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Poetry, it comes in colors (with apologies to Love [the 60s band, not the emotion]).

February 2, 2012 \pm\29 7:42 pm

An accomplished poet friend coined the term “beige poetry” for poems that have no life, no sense of risk, no “edge”; he believes it applies to much of what sees publication today.

Little Winter Theater, a chapbook by Nancy Kuhl (Ugly Duckling Presse, 2011), isn’t beige. It’s red, and not just red, but scarlet and crimson. It’s blue, and not just blue; but cobalt and indigo. It’s gray, and not just gray, but metallic gray (think of something sharp). If it’s white, the chances are somebody in a poem is wearing a hospital gown.

The poems in Little Winter Theater communicate an unrelenting impression of breathlessness, panic and unavoidable hurt, both physical and emotional.

Scraped bloody, skin splint palm

and ache, the given fabric of twilight


coming away in ribbons.


So read the opening lines of “Love Story.”

Kuhl infuses her writing with a litany of uncomfortable and even harsh nouns and adjectives. If you like your poetry to be the literary equivalent of shiatsu, look elsewhere. The first poem, “Echo’s Voice,” begins barefoot and stricken and stumbling. The second, “Talking Points,” starts off, Wasps through the crumbling frame, droning. The parasitoids make an encore appearance two poems later in “Morning Provisional”: wasps let themselves in without asking.  The insect images may strike another reader as colorful detail, but for me it has sinister overtones in light of my personal frame of reference. My mother was allergic to wasp stings.  A wasp in the house wasn’t just annoying; it was potentially dangerous.

The telephone in “Ring” doesn’t simply have a mouthpiece. It has a “pocked mouthpiece.” The mind’s eye may instantly picture the mouthpiece’s tiny apertures, but consider Kuhl’s choice of “pocked.” A related noun is pockmark, a disease-induced disfigurement.

Night’s appetite is “furious.”  Air is “sweaty.”  We become aware of “sound decaying within the ear.”  The poem called “Broken Rib,” probably my favorite of the chapbook’s 22, reads like a free-association narrative of someone who is drugged, delirious and doubled over in agony because she’s suffering from the titular fracture.  The entire poem follows:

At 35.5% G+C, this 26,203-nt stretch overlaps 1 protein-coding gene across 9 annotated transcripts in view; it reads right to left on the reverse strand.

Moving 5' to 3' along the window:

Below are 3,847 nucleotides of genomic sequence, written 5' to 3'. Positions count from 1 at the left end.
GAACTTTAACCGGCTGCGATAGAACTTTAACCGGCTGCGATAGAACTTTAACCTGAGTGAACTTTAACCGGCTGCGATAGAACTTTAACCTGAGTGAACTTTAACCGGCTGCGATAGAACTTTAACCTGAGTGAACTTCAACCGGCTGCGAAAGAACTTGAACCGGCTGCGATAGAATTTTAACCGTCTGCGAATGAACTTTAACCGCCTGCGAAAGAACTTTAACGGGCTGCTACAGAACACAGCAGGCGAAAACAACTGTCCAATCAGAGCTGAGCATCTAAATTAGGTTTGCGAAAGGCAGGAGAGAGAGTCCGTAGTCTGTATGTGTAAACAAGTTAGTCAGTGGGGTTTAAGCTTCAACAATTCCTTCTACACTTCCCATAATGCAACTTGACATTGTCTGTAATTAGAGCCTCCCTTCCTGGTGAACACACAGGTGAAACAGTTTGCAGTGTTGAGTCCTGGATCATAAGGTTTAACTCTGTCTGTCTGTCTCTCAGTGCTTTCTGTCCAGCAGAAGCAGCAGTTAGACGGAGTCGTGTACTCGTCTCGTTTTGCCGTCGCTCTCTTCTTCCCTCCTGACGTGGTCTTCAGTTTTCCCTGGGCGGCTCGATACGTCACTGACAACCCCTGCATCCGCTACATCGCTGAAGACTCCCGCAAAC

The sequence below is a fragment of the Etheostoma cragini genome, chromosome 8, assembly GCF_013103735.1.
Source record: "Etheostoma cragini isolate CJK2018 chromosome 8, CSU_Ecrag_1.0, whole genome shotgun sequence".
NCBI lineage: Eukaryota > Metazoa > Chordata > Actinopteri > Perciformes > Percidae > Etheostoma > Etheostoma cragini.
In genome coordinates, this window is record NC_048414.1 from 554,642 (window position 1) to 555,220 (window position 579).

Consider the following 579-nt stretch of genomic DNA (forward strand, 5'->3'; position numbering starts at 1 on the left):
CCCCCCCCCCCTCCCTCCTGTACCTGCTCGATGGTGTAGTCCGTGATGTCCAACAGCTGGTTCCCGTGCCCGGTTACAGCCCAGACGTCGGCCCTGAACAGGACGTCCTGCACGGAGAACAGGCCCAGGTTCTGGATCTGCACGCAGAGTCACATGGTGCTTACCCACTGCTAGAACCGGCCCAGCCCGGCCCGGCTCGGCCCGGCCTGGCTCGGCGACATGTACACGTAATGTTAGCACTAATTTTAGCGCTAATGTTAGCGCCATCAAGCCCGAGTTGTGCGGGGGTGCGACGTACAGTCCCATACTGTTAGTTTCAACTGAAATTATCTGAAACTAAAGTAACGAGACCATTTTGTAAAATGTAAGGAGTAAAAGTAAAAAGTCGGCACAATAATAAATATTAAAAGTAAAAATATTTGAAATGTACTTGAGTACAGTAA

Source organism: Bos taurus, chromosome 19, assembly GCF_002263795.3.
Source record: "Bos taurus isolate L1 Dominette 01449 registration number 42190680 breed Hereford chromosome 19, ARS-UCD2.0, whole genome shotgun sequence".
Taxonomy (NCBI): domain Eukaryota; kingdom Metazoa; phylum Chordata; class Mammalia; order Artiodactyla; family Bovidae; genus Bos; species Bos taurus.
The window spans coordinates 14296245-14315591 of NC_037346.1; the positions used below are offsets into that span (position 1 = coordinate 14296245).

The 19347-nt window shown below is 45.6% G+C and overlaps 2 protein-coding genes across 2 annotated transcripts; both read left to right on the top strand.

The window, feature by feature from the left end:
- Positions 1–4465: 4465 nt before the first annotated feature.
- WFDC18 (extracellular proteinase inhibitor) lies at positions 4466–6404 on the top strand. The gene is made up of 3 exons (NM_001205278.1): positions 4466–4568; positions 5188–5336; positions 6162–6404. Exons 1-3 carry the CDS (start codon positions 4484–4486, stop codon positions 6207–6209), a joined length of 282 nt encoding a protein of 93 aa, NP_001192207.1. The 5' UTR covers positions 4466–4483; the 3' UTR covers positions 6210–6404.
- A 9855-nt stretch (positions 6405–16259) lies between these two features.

Breath caught stiff now

interrupted by teeth by

lips breath stretched near

panting near sobbing cleft

bone announces obscure

and jagged crush and rupture

beneath burning skin blush-red

the body’s tender appeal no

hesitation regardless lung’s

range muscle’s transaction

flex or force and air submits

to suggestion rushes in fills

the break the certain aftermath

describes a critical seam


The chapbook’s title, Little Winter Theater, is deceptive. It evokes sugar-candy scenes from The Nutcracker. What words, however, do we associate with “winter”?  How often do we speak of a “pleasant winter” or a “nice winter”?  Winter is usually “brutal” and “miserable.” The title poem ironically is the collection’s most tranquil, a momentary truce with the tough goings-on that precede and resume immediately after it; still, the poem isn’t so tranquil that we’re afforded a false sense of security: Narrow / windows—sparrows and wind / rising and finally snow, unlaced / shadows, the dread and sensibility / we reach across.

Little Winter Theater concludes with an unsettling promise. The last line of the last poem, “Nightly,” is I’ll tell you everything. Kuhl may have told us more than we expected to know, but with these parting words, she hints that her story isn’t over.

Beige is ideal for a bedroom wall. A beige shirt offsets a black suit beautifully. It’s not an ingratiating color for poetry, though. I prefer the colors of my poetry to be stark and demanding, like scarlet, cobalt and metallic gray.


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